This isn't hugely surprising. In its current form, the through-roads aren't really acting as through-roads, since Northenden residents don't have a huge number of places to go along those roads. No, what I really want to test is whether funnelling traffic through the center of Northenden causes jams.

Question 2: Is the issue that Northenden is used as a through-town?

The issue is that SimCity's maps are rather small - at least, in the beta - and as such, I had to improvise a bit. Where Northenden hits SimCity's outlying railway track is where a stretching single road reaches into West and East Didsbury, both very busy areas. In place of this, I built a long stretching road at a 90 degrees angle, parallel to the railway, to replicate the Didsbury area. I created a built-up area filled with shops, and dumped a large casino at the far end (there's a large casino complex in East Didsbury called Parrswood). I then stretched a strip of highway from the casino all the way round to the other end of Northenden - an extremely simple but near-faithful version of the real-world area.

northenden 4.jpgEast Didsbury and the Parrswood Casino

With this set-up in place, the hope was that Northenden residents would venture out to Didsbury en masse, and mix in with the traffic from the tourist traffic from the motorway, on their way to visit the casino. Within 10 minutes, the effects were clearly notable - as per the below screenshot.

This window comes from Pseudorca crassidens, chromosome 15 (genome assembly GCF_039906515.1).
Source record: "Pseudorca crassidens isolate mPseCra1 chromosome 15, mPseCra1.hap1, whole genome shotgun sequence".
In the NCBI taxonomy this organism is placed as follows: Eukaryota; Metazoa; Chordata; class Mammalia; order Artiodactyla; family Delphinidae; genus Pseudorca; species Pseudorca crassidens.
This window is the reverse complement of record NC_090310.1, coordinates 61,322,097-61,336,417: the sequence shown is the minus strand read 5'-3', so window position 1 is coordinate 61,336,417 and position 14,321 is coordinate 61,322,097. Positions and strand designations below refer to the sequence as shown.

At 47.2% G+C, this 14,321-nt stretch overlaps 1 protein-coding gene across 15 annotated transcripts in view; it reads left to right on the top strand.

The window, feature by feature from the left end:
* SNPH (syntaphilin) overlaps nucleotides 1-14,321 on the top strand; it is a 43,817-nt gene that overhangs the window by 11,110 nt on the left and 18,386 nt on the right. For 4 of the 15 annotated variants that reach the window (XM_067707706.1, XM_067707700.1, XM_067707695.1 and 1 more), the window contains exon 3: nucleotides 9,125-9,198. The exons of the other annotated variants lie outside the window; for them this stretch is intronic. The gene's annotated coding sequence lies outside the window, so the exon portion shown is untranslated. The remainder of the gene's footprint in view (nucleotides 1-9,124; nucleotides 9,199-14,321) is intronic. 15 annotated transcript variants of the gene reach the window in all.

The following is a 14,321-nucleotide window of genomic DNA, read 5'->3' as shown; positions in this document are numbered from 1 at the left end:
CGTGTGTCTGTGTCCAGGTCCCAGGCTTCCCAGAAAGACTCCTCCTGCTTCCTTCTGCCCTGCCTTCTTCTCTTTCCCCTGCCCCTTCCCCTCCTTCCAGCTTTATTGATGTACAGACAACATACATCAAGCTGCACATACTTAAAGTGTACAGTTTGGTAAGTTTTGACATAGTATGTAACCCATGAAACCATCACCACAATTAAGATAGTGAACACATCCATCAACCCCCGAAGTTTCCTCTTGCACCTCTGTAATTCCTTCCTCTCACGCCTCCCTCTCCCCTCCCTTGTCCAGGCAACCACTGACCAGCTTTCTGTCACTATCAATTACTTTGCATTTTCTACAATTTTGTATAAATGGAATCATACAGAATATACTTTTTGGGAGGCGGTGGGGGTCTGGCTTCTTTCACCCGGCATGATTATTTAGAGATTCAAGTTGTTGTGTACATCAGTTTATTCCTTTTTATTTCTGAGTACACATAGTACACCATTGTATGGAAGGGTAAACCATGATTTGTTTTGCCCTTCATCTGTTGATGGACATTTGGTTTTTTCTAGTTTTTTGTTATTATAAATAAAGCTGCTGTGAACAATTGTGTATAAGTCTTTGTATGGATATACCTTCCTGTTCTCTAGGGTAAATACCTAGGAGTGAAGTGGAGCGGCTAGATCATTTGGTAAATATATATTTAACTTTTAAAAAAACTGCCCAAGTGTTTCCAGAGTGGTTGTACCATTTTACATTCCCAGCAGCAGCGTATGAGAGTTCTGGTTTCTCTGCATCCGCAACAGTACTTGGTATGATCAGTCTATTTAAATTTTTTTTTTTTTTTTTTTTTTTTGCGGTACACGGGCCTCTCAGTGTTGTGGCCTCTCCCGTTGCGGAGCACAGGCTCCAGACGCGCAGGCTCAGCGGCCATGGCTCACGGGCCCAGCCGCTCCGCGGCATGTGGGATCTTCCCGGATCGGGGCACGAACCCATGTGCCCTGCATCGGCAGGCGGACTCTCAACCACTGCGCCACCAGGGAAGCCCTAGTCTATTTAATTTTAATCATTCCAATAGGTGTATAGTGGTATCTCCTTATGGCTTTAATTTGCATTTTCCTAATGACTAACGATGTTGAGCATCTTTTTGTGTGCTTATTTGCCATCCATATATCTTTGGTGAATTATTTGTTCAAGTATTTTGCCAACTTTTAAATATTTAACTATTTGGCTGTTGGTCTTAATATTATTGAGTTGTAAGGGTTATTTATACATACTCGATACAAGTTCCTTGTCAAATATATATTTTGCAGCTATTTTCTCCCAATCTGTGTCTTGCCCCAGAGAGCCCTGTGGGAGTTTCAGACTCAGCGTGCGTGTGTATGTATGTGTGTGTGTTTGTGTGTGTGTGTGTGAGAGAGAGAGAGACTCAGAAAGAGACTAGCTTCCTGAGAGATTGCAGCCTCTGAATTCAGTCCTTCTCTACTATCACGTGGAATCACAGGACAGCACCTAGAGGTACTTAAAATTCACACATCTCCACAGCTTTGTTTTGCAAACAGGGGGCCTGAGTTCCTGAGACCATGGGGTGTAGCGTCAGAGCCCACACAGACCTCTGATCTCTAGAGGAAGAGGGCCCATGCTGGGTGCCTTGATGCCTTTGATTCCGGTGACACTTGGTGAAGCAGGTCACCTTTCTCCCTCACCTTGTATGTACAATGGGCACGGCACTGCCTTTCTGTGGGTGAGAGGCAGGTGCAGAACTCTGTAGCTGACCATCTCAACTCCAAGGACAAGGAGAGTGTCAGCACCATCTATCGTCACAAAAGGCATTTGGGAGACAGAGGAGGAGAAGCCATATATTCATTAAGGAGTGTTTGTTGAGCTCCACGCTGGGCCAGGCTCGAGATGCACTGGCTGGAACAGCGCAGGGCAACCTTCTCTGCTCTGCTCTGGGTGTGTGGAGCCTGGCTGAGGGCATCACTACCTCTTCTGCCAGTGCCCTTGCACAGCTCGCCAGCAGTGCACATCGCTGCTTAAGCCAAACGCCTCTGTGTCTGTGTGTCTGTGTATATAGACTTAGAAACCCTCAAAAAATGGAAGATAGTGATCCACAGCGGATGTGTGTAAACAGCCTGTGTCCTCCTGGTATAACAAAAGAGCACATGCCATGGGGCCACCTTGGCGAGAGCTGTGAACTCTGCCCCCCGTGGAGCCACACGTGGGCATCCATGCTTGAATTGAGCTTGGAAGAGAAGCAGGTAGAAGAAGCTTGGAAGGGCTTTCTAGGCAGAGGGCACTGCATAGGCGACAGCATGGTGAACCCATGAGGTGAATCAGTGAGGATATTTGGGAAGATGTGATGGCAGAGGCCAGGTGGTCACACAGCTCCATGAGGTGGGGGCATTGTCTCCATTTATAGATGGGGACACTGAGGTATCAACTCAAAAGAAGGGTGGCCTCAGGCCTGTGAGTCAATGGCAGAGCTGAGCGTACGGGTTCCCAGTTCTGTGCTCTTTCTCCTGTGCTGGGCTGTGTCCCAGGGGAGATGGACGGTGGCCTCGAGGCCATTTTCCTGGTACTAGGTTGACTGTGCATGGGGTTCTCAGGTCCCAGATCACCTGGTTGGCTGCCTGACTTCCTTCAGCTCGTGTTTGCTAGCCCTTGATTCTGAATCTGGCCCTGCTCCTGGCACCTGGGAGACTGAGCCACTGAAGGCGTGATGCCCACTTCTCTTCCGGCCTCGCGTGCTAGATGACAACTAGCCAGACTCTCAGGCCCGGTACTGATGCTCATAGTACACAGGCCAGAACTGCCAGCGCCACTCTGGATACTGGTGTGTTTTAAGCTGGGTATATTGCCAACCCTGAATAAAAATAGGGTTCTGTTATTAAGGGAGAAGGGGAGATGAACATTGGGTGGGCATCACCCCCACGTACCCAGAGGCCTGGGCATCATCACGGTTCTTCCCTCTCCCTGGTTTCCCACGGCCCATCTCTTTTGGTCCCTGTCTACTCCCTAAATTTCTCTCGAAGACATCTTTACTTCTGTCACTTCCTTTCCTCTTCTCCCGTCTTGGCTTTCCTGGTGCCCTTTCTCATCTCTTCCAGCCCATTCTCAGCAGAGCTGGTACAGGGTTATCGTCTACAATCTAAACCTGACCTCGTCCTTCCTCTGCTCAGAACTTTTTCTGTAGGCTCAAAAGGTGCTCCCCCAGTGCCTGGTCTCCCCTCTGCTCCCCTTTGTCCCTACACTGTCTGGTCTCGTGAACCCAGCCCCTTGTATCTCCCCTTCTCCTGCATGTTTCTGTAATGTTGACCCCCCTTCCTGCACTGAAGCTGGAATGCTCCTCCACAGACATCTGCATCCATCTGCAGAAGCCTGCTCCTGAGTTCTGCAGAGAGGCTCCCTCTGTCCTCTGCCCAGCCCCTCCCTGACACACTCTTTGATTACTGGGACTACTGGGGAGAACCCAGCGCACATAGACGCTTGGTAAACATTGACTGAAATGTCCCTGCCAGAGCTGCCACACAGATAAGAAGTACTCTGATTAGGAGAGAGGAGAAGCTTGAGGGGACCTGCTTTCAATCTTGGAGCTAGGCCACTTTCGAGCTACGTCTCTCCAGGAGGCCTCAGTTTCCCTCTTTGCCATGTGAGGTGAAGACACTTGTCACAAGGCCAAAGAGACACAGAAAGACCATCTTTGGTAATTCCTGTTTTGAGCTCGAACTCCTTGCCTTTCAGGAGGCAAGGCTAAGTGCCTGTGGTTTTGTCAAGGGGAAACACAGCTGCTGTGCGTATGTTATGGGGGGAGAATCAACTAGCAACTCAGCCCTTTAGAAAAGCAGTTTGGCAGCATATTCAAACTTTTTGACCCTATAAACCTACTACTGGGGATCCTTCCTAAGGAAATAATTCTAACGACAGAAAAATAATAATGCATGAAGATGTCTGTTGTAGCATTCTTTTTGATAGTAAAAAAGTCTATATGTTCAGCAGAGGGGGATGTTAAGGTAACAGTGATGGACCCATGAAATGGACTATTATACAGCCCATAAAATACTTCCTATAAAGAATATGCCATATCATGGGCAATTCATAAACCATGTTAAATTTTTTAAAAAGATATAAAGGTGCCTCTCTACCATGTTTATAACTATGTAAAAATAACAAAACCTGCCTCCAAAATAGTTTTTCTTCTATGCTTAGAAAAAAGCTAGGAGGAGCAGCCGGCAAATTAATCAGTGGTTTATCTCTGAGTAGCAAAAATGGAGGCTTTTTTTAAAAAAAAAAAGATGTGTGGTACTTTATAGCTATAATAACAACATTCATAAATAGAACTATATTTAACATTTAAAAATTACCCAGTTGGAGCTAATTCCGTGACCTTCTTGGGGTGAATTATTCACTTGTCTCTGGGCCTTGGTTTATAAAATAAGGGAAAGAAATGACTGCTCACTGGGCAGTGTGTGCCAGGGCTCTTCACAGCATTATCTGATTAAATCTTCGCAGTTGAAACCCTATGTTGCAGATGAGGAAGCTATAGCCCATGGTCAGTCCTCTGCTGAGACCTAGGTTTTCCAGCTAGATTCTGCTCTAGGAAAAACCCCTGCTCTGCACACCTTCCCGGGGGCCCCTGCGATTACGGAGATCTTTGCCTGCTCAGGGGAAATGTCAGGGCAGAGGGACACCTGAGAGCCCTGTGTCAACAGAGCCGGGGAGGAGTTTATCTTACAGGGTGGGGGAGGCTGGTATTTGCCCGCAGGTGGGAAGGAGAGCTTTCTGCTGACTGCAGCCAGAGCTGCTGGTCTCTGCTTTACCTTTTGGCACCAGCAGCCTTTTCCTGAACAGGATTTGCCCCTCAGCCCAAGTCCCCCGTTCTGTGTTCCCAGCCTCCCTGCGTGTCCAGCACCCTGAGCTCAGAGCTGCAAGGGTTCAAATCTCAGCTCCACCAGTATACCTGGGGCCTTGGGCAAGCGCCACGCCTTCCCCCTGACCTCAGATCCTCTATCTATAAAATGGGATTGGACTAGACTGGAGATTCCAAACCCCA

northenden 5.jpgHow the traffic looks after adding East Didsbury into the mix - note the strips of red running through Northenden center and into Didsbury

Most areas of Northenden were fine, with green and yellow strips on the road signifying no-to-light traffic. However, much of the main road going through town is red or orange, meaning pile-ups and standstill traffic. In particular, the road into East Didsbury was red all the way down.

This definitely echoes the sort of traffic you'd expect to find during the rush hour - that latter road in particular can take a good half an hour to get down when things get particularly bad. In fact, this setup even highlights a little trick that I know of for dodging some of the traffic: when coming from East Didsbury (up at the top right) into Northenden (alongside that bright red strip of road), if you take the second left along Northenden high street, you can skim through some of the back roads and pop out in a relatively lighter area, backpassing the through-road slog. Look at the SimCity map, and it seems to work here too!